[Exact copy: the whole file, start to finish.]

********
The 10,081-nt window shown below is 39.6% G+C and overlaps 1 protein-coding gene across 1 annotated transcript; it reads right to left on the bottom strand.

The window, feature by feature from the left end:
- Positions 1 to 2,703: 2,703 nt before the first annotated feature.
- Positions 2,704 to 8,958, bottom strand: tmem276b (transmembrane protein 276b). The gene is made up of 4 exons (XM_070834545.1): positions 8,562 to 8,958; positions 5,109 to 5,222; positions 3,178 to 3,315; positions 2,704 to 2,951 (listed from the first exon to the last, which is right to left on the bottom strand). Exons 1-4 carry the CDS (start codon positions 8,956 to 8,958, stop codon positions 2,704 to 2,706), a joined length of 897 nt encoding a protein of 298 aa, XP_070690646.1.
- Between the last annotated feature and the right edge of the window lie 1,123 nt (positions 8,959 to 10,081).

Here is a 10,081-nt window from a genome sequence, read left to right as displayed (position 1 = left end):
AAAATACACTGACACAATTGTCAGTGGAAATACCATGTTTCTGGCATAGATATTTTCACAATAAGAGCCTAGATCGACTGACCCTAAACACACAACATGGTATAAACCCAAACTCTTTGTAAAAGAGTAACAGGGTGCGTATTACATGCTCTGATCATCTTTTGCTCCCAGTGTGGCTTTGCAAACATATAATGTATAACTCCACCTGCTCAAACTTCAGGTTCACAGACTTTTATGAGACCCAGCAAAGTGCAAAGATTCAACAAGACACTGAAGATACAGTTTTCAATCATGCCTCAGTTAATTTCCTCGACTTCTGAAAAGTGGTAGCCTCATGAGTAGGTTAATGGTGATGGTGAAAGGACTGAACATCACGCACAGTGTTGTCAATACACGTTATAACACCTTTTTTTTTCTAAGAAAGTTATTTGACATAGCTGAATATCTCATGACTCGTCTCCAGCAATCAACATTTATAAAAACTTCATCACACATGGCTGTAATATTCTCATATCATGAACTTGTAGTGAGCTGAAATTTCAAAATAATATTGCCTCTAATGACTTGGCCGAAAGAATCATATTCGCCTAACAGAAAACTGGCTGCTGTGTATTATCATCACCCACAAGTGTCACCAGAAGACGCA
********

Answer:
The 10,081-nt window shown below is 39.6% G+C and overlaps 1 protein-coding gene across 1 annotated transcript; it reads right to left on the bottom strand.

The window, feature by feature from the left end:
- Positions 1 to 2,703: 2,703 nt before the first annotated feature.
- Positions 2,704 to 8,958, bottom strand: tmem276b (transmembrane protein 276b). The gene is made up of 4 exons (XM_070834545.1): positions 8,562 to 8,958; positions 5,109 to 5,222; positions 3,178 to 3,315; positions 2,704 to 2,951 (listed from the first exon to the last, which is right to left on the bottom strand). Exons 1-4 carry the CDS (start codon positions 8,956 to 8,958, stop codon positions 2,704 to 2,706), a joined length of 897 nt encoding a protein of 298 aa, XP_070690646.1.
- Between the last annotated feature and the right edge of the window lie 1,123 nt (positions 8,959 to 10,081).

Here is a 10,081-nt window from a genome sequence, read left to right as displayed (position 1 = left end):
AAAATACACTGACACAATTGTCAGTGGAAATACCATGTTTCTGGCATAGATATTTTCACAATAAGAGCCTAGATCGACTGACCCTAAACACACAACATGGTATAAACCCAAACTCTTTGTAAAAGAGTAACAGGGTGCGTATTACATGCTCTGATCATCTTTTGCTCCCAGTGTGGCTTTGCAAACATATAATGTATAACTCCACCTGCTCAAACTTCAGGTTCACAGACTTTTATGAGACCCAGCAAAGTGCAAAGATTCAACAAGACACTGAAGATACAGTTTTCAATCATGCCTCAGTTAATTTCCTCGACTTCTGAAAAGTGGTAGCCTCATGAGTAGGTTAATGGTGATGGTGAAAGGACTGAACATCACGCACAGTGTTGTCAATACACGTTATAACACCTTTTTTTTTCTAAGAAAGTTATTTGACATAGCTGAATATCTCATGACTCGTCTCCAGCAATCAACATTTATAAAAACTTCATCACACATGGCTGTAATATTCTCATATCATGAACTTGTAGTGAGCTGAAATTTCAAAATAATATTGCCTCTAATGACTTGGCCGAAAGAATCATATTCGCCTAACAGAAAACTGGCTGCTGTGTATTATCATCACCCACAAGTGTCACCAGAAGACGCA